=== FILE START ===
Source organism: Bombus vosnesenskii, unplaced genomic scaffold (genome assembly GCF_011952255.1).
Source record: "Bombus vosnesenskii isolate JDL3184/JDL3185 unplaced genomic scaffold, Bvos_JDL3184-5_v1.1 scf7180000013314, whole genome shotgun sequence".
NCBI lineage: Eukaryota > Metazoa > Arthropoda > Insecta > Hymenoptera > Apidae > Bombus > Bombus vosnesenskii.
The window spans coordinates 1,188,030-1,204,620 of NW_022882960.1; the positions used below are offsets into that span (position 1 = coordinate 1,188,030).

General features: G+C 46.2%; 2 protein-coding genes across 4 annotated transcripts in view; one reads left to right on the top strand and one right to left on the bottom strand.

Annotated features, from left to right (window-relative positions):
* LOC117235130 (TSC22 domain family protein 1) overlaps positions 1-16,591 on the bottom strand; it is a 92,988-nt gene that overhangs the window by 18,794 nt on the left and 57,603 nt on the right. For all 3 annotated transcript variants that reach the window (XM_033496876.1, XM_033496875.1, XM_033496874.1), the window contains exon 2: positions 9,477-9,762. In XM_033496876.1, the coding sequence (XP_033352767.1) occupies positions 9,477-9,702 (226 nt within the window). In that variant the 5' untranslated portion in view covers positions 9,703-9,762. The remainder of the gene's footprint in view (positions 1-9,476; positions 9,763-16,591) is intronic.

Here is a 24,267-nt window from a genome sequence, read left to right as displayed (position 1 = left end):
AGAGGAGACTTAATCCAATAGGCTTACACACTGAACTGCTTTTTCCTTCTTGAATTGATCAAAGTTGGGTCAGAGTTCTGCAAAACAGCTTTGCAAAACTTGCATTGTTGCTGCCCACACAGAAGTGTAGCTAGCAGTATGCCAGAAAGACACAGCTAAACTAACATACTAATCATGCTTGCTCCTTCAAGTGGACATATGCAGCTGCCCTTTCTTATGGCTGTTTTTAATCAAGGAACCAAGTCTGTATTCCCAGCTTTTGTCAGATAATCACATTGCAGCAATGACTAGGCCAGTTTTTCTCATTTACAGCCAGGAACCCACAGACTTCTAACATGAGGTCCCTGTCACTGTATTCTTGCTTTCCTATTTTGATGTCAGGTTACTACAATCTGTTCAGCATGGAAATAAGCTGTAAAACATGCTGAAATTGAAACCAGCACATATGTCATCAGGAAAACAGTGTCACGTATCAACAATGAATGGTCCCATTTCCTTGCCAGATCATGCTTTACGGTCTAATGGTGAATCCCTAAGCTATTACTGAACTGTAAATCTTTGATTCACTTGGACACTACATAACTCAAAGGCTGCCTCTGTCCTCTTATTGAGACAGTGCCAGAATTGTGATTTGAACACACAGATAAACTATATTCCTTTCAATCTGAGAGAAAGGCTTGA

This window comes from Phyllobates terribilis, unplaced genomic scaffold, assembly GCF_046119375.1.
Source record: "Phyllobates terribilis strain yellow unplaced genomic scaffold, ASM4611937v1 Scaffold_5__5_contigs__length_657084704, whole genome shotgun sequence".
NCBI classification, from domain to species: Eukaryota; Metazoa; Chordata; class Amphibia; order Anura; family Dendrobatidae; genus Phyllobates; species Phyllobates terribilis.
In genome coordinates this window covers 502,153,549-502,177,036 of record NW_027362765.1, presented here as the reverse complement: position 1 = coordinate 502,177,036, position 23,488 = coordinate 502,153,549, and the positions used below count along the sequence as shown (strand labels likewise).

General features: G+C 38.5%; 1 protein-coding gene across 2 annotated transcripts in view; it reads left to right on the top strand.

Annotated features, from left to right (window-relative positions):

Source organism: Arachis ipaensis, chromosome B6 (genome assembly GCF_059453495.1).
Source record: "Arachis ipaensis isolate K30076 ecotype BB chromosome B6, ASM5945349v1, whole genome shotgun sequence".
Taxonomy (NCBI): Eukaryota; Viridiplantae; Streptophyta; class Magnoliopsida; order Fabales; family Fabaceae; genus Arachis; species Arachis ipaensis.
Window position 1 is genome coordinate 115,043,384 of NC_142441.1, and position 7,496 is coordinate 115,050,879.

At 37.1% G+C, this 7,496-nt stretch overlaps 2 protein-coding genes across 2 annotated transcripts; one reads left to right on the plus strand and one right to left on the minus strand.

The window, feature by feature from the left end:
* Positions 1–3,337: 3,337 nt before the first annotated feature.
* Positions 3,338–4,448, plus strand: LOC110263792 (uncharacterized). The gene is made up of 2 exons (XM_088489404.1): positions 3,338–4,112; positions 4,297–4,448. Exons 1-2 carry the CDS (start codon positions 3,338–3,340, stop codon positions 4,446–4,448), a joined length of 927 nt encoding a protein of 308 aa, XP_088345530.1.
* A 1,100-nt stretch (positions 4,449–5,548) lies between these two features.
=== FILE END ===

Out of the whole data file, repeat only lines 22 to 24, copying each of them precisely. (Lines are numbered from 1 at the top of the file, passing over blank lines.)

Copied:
* Positions 1–3,337: 3,337 nt before the first annotated feature.
* Positions 3,338–4,448, plus strand: LOC110263792 (uncharacterized). The gene is made up of 2 exons (XM_088489404.1): positions 3,338–4,112; positions 4,297–4,448. Exons 1-2 carry the CDS (start codon positions 3,338–3,340, stop codon positions 4,446–4,448), a joined length of 927 nt encoding a protein of 308 aa, XP_088345530.1.
* A 1,100-nt stretch (positions 4,449–5,548) lies between these two features.